Widespread tetraradial symmetry among early fossil sponges
Sponges are usually considered to be the oldest living animals, having evolved before all other groups. The simplicity of their body structure and tissue organization has for many years made them candidates for the ancestral group of animals, and they have long been regarded as our best illustration of what the earliest animals would have looked like. This has been supported by genetic analyses, which suggest that sponges branched from other animals a very long time ago, deep in the Precambrian. Until recently, most zoologists believed that sponges were little more advanced than a colonial protist, with tissues and organs never fully developed. However, in recent years there has been an increasing appreciation of the complexity of their genetics and biochemistry, and this has cast doubt on the impression of simplicity. Now, new evidence from the fossil record confirms that early sponges were in some ways more complex than their living descendents.
The fossil record of early sponges is patchy. Although they have a mineral skeleton made of minute silica (opal) and/or calcite spicules, in most sponges this is a very delicate structure that is normally destroyed before being fossilized. However, there are occasional sites with exceptionally-preserved fossils around the world, and these often include sponges. Most of these resemble the living deep-sea group called hexactinellids, but this is now known to be a superficial similarity, and the fossils include a range of very primitive sponge groups that evolved before the appearance of the living classes. These 'stem-group' fossils are vital in revealing what early sponges were like, and how they differed from living species.
Most of the early sponge fossils show definite shapes. Usually these are globose or vase-shaped, with a single circular opening at the top. The irregular compound growth form of most living species evolved later, and is not a primitive feature. Some early sponges have an angular outline, usually eight-sided. This is well known among palaeontologists, but has not previously been regarded as significant because the examples are scattered, and any similarity has been presumed to be coincidental. Also, it has been assumed that these prismatic outlines do not represent true symmetry, but are merely shapes evolved in response to their environments. Remarkable new sponge fossils from the early Cambrian (around 520 million years old) Hetang Biota of Anhui, South China, have now been found by Dr. Joseph BOTTING and colleagues from the Nanjing Institute of Palaeontology, China, and show that there is more to these outlines than has been thought. These fossils, which are classified in the genus Metaxyspongia, had a roughly circular outline but a symmetrical skeleton with four columns of large spicules running up the full height of the sponge. Several similar sponges have also been recovered in the assemblage, and this group is also related to Takkakawia from Canada's famous Burgess Shale deposit. In Takkakawia, the four columns each divide very low down to give eight-fold symmetry, but in the Chinese fossils, there are only four columns throughout.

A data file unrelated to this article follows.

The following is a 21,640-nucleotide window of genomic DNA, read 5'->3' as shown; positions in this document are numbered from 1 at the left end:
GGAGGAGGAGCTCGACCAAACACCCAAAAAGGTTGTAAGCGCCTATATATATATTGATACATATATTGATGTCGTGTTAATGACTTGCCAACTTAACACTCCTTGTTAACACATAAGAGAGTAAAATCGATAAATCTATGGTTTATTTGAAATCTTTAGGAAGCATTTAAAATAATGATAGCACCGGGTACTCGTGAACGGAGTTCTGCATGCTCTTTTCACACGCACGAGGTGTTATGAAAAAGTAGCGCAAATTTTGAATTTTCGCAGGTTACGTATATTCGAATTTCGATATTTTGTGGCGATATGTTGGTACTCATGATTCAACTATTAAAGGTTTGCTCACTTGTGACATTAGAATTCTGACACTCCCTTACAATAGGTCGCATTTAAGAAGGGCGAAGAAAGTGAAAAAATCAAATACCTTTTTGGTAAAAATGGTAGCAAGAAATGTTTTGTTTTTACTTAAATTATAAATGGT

Isolated sponges with tetraradial symmetry might be fortuitous or environmentally controlled, but there are now examples known from several different groups of early sponges, and no consistent examples of any other symmetry. The consistency of the structural symmetry within Metaxyspongia and its relatives implies that this is a real, genetically-controlled aspect of their biology. The early growth stages of other fossil sponges also reveal the same symmetry, where there is no obvious symmetry in the adults. There is even a trace of this symmetry known in living calcareous sponges, in which the larvae at one stage show a tetraradial arrangement of cells. This range of examples suggest that it is a deep-rooted aspect of sponge biology.
Symmetry is not visible in living sponges, but this may be because they have evolved to be more irregular, with compound, often encrusting growth that is adapted to fit the environments in which they live. Even if their bodies are organized on a tetraradial blueprint, they no longer have the structured organization that allows us to see it, and the genetics dictating their symmetry may even have been degraded or lost. In the early fossils, though, this symmetry was widespread and obvious.
If sponges originally had tetraradial symmetry, then it they were too highly organized to have evolved directly from colonial protists. The symmetry also suggests a direct relationship with one of the other early animal groups, the cnidarians (which include corals and jellyfish). These are the only other animal group to include tetraradial body-plans, and the possibility that there is some shared symmetry between sponges and cnidarians must be considered. Most importantly, this unexpected complexity of early sponges means that we no longer have a good idea of what the last common ancestor of animals looked like – but it seems it may not have looked anything like a sponge.
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